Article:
The CSFWT project will address key public sanitation issues in Arctic North America through a pilot project co-developed with the municipal and tribal councils in Kivalina, an Alaska native village of approximately 400 people. Phase 1 will conduct research and analysis and develop a concept design for new waste management systems in Kivalina, including dry toilets that convert human solid waste into charcoal and fertilizer substrate.
A new waste management system in Kivalina addresses sanitation as the most critical threat to public health in the village. The technologies we are proposing are readily transported by shipping containers to future village relocation sites being planned in response to the impacts of climate change on Kivalina. Finally, energy and fertilizer byproducts expand opportunities for local economic development.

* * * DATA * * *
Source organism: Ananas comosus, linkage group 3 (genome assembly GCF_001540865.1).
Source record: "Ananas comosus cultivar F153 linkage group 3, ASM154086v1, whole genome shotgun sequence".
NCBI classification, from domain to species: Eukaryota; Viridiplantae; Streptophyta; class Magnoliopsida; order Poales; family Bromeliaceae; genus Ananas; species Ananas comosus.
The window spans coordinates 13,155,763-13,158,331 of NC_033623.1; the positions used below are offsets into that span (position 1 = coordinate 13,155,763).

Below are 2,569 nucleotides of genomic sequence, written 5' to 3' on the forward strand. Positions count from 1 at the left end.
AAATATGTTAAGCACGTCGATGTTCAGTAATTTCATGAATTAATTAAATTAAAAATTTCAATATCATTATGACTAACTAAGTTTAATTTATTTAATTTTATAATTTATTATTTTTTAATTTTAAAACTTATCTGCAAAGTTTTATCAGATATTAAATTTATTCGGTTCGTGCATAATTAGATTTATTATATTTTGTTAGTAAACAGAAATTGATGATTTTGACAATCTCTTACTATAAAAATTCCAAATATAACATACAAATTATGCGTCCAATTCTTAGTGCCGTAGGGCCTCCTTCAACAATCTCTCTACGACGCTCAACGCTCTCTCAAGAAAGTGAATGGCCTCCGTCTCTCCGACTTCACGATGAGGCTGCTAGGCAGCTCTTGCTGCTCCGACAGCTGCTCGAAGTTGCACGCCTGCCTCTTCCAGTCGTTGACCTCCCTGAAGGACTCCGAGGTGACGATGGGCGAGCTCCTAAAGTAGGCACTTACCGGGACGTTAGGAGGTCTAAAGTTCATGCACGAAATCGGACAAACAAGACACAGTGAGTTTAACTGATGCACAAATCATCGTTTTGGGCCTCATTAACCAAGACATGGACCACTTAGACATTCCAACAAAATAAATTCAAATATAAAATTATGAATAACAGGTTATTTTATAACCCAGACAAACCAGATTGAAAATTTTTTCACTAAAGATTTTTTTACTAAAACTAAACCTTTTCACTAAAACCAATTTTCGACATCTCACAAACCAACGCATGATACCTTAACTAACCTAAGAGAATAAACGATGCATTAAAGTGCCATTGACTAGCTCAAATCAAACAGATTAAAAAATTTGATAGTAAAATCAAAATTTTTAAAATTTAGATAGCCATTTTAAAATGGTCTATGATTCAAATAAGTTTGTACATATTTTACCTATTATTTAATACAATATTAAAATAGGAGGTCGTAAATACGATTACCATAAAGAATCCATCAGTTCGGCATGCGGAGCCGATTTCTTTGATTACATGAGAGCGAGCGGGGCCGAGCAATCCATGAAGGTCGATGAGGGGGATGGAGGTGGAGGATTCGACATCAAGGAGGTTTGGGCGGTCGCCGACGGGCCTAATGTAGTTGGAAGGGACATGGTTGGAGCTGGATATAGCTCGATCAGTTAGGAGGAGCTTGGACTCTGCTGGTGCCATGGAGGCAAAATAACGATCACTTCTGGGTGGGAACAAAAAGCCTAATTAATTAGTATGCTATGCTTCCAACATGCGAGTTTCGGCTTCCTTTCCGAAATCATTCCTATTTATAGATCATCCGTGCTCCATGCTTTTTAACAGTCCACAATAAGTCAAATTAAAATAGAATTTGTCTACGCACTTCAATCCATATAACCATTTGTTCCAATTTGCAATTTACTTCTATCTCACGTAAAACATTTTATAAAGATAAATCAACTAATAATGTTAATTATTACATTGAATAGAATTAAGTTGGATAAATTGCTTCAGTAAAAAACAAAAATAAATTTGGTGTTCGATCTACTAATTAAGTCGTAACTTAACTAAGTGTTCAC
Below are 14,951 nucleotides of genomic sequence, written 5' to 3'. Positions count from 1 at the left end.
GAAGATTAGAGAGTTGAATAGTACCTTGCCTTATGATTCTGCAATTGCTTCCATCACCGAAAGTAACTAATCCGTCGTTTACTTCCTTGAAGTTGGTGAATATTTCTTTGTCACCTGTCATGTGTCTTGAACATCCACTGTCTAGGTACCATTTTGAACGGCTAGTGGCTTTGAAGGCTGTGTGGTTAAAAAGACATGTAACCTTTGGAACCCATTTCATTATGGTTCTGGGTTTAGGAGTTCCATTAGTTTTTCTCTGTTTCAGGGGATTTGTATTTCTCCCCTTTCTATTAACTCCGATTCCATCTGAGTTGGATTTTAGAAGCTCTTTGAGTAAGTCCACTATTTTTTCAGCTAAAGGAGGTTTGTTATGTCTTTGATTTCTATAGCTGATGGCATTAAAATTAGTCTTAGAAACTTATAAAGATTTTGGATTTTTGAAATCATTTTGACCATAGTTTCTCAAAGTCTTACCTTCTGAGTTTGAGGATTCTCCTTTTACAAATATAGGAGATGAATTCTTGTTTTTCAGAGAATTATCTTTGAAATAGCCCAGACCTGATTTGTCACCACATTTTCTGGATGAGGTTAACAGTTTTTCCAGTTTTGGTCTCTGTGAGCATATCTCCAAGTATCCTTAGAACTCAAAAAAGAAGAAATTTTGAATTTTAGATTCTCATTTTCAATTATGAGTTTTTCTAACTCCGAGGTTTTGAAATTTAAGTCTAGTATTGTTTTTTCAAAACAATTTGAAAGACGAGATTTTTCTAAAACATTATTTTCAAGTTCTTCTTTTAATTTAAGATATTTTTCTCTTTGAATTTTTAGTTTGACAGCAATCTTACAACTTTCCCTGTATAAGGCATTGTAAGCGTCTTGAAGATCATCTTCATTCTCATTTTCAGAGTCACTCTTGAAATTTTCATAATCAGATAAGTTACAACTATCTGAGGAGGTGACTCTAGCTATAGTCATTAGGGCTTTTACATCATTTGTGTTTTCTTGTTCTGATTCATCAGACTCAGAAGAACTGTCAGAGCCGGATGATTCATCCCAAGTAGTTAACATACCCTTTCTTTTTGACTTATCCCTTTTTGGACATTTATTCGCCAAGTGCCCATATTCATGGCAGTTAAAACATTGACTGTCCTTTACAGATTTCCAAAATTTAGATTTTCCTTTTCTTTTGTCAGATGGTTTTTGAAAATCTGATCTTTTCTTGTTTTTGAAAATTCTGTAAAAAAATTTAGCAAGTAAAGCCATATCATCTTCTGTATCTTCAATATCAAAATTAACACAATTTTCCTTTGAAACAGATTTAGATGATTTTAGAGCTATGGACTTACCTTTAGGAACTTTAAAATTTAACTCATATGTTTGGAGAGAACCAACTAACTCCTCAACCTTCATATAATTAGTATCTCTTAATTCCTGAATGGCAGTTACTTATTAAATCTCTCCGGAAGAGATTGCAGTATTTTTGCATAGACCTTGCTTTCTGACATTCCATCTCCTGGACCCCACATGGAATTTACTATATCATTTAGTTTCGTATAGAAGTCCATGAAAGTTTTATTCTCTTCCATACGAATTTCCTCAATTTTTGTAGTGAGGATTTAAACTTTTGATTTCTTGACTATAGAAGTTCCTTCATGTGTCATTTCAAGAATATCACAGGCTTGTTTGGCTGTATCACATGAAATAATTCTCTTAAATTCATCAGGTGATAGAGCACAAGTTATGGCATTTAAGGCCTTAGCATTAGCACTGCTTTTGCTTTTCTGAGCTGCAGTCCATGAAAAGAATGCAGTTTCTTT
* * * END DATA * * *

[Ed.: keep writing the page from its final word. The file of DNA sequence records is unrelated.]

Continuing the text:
The goals include developing a shovel-ready project to provide improved biochar sanitation to the Arctic village of Kivalina, Alaska, and to develop a model for improved sanitation for Arctic villages across North America.
We plan to engineer, analyze, and adapt technology developed for sub-Saharan Africa to Arctic conditions to process waste into energy, biochar, and useful raw materials. The project will be co-designed with leaders and residents in Kivalina, government agencies, and expert consultants from across the State of Alaska and around the world.
We expect to have a comprehensive design for a project ready to deploy at the end of this phase, with engineering, permitting, and support requested to deploy the sanitation char system.